AR-15 Bolt Carrier with a can of Break Free

Unlubricated moving metal parts, particularly of dissimilar metals, can get damaged or see accelerated wear. Lubricate the moving parts of your AR rifle with Break Free CLP and it will run better.

Once you have all the parts of the BCG clean, let them air dry. Then coat them with Break-Free CLP Cleaner Lubricant and Preservative (#12-1210774, $5.22). Slop it on, then go outside and blow the extra lubricant off the parts with compressed air. This leaves a film coating all the parts. Now put the BCG back together. Don’t forget to make sure the slots in the gas rings are staggered.

Soak a gas tube cleaner with a degreaser and feed it into the tube with needle nose pliers, in and out several times. Then use a dry swab to clean out the solvent. Finally, run in a cleaner that has been lightly coated with CLP through the tube, and then follow with a dry cleaner.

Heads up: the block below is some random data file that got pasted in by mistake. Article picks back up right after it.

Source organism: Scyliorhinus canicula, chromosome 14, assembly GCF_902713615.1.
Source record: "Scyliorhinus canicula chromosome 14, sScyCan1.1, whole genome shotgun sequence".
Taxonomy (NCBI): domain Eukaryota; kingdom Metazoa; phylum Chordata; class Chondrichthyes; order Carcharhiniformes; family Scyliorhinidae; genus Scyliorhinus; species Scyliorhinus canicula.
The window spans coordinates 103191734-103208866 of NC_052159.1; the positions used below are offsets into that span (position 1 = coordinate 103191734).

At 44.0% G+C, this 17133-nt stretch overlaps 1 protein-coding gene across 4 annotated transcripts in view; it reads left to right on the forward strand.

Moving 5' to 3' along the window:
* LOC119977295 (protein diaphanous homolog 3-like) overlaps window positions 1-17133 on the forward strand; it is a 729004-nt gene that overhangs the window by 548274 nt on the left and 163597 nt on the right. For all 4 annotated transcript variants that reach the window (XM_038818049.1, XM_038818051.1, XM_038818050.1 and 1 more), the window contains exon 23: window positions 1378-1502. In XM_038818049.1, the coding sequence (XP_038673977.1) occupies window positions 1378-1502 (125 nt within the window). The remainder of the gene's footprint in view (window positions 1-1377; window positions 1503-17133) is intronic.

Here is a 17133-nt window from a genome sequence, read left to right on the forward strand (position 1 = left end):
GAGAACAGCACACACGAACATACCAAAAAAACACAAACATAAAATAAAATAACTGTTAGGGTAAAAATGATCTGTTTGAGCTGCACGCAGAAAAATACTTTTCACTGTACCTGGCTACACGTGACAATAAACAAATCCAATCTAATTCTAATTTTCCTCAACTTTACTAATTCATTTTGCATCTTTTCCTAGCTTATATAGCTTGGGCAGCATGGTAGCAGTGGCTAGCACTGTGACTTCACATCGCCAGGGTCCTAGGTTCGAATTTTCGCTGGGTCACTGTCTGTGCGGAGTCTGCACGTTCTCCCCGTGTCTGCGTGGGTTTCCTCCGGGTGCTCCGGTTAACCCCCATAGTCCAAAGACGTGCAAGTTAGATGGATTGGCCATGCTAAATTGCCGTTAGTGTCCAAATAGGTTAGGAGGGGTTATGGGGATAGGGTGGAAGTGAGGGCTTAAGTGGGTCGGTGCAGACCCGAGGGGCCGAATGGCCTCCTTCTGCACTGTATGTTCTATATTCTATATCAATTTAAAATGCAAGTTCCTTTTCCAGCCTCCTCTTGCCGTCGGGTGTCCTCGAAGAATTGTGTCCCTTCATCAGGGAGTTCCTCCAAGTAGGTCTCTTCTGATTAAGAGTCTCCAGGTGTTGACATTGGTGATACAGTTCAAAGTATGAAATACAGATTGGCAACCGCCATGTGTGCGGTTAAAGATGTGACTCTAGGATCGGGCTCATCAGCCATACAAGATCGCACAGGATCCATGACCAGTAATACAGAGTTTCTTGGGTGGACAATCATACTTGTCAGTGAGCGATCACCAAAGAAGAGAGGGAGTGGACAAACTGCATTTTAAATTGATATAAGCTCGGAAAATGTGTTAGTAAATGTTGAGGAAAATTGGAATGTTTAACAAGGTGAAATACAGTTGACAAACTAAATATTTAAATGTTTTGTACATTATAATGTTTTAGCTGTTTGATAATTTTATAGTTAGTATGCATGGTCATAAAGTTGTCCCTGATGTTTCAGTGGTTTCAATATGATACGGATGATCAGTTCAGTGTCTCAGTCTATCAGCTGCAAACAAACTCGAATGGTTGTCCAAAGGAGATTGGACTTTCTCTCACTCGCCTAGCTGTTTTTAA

The bore is the most important part of any rifle. If you have been running patches through all the time you have been working it should be getting close to being clean.

The way to tell is to run a few solvent soaked patches through the bore, let it sit five minutes and push a clean patch through. If there are no blue stains, the copper fouling is gone. It may take a while, so keep working with solvent soaked patches and the nylon brush until you achieve that goal. Beware of false blue spots from a bronze jag.

Ar-15 with barrel swab being inserted

The CJ Weapons Barrel Extension and Lug Recess Swabs are very handy to use for cleaning the barrel extension lugs.